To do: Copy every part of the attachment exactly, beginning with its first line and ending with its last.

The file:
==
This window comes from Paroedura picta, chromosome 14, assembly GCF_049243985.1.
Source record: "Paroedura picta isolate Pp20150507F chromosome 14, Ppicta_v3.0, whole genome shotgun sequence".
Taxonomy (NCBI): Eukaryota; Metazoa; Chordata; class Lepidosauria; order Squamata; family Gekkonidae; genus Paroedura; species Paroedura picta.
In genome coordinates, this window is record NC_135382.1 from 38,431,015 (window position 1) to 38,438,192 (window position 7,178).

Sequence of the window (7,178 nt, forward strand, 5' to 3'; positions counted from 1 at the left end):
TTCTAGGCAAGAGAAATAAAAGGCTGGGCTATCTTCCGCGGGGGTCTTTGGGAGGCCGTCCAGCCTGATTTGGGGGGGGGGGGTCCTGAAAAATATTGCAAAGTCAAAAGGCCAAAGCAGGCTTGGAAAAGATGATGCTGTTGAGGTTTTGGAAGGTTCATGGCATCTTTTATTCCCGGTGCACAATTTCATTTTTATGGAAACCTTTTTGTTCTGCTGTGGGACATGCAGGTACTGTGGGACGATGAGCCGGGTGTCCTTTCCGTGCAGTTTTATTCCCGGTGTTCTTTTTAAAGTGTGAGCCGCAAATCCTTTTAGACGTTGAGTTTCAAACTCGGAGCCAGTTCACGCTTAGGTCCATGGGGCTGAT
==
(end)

This window comes from Paroedura picta, chromosome 14, assembly GCF_049243985.1.
Source record: "Paroedura picta isolate Pp20150507F chromosome 14, Ppicta_v3.0, whole genome shotgun sequence".
Taxonomy (NCBI): Eukaryota; Metazoa; Chordata; class Lepidosauria; order Squamata; family Gekkonidae; genus Paroedura; species Paroedura picta.
In genome coordinates, this window is record NC_135382.1 from 38,431,015 (window position 1) to 38,438,192 (window position 7,178).

Sequence of the window (7,178 nt, forward strand, 5' to 3'; positions counted from 1 at the left end):
TTCTAGGCAAGAGAAATAAAAGGCTGGGCTATCTTCCGCGGGGGTCTTTGGGAGGCCGTCCAGCCTGATTTGGGGGGGGGGGGTCCTGAAAAATATTGCAAAGTCAAAAGGCCAAAGCAGGCTTGGAAAAGATGATGCTGTTGAGGTTTTGGAAGGTTCATGGCATCTTTTATTCCCGGTGCACAATTTCATTTTTATGGAAACCTTTTTGTTCTGCTGTGGGACATGCAGGTACTGTGGGACGATGAGCCGGGTGTCCTTTCCGTGCAGTTTTATTCCCGGTGTTCTTTTTAAAGTGTGAGCCGCAAATCCTTTTAGACGTTGAGTTTCAAACTCGGAGCCAGTTCACGCTTAGGTCCATGGGGCTGAT